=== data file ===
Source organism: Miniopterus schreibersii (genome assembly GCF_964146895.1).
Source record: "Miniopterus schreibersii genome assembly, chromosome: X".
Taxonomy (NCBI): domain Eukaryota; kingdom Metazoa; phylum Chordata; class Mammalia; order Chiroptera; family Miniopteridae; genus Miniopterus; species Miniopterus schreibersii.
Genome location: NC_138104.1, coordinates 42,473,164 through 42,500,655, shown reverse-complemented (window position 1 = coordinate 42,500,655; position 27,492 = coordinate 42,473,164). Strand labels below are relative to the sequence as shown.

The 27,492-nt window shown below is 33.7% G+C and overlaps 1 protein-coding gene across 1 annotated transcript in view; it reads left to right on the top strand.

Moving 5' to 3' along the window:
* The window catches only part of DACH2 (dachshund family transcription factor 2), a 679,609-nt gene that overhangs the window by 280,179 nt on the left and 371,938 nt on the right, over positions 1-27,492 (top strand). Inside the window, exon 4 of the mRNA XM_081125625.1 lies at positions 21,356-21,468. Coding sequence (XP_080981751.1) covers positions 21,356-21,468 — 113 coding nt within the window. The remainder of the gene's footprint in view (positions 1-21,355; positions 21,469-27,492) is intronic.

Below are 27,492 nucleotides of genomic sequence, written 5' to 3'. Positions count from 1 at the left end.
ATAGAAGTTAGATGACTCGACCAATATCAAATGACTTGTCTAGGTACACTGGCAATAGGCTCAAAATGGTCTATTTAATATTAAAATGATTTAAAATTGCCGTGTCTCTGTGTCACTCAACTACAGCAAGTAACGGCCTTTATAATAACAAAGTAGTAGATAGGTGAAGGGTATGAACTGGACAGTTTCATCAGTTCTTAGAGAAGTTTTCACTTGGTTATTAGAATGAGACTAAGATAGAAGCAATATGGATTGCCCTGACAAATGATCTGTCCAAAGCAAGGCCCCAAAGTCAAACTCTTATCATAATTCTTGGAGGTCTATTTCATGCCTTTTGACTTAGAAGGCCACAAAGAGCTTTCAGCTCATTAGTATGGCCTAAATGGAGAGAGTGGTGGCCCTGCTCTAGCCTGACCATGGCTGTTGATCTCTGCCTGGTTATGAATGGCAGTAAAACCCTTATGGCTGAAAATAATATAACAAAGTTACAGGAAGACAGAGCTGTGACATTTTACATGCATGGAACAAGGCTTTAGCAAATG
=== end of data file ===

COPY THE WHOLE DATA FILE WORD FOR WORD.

Source organism: Miniopterus schreibersii (genome assembly GCF_964146895.1).
Source record: "Miniopterus schreibersii genome assembly, chromosome: X".
Taxonomy (NCBI): domain Eukaryota; kingdom Metazoa; phylum Chordata; class Mammalia; order Chiroptera; family Miniopteridae; genus Miniopterus; species Miniopterus schreibersii.
Genome location: NC_138104.1, coordinates 42,473,164 through 42,500,655, shown reverse-complemented (window position 1 = coordinate 42,500,655; position 27,492 = coordinate 42,473,164). Strand labels below are relative to the sequence as shown.

The 27,492-nt window shown below is 33.7% G+C and overlaps 1 protein-coding gene across 1 annotated transcript in view; it reads left to right on the top strand.

Moving 5' to 3' along the window:
* The window catches only part of DACH2 (dachshund family transcription factor 2), a 679,609-nt gene that overhangs the window by 280,179 nt on the left and 371,938 nt on the right, over positions 1-27,492 (top strand). Inside the window, exon 4 of the mRNA XM_081125625.1 lies at positions 21,356-21,468. Coding sequence (XP_080981751.1) covers positions 21,356-21,468 — 113 coding nt within the window. The remainder of the gene's footprint in view (positions 1-21,355; positions 21,469-27,492) is intronic.

Below are 27,492 nucleotides of genomic sequence, written 5' to 3'. Positions count from 1 at the left end.
ATAGAAGTTAGATGACTCGACCAATATCAAATGACTTGTCTAGGTACACTGGCAATAGGCTCAAAATGGTCTATTTAATATTAAAATGATTTAAAATTGCCGTGTCTCTGTGTCACTCAACTACAGCAAGTAACGGCCTTTATAATAACAAAGTAGTAGATAGGTGAAGGGTATGAACTGGACAGTTTCATCAGTTCTTAGAGAAGTTTTCACTTGGTTATTAGAATGAGACTAAGATAGAAGCAATATGGATTGCCCTGACAAATGATCTGTCCAAAGCAAGGCCCCAAAGTCAAACTCTTATCATAATTCTTGGAGGTCTATTTCATGCCTTTTGACTTAGAAGGCCACAAAGAGCTTTCAGCTCATTAGTATGGCCTAAATGGAGAGAGTGGTGGCCCTGCTCTAGCCTGACCATGGCTGTTGATCTCTGCCTGGTTATGAATGGCAGTAAAACCCTTATGGCTGAAAATAATATAACAAAGTTACAGGAAGACAGAGCTGTGACATTTTACATGCATGGAACAAGGCTTTAGCAAATG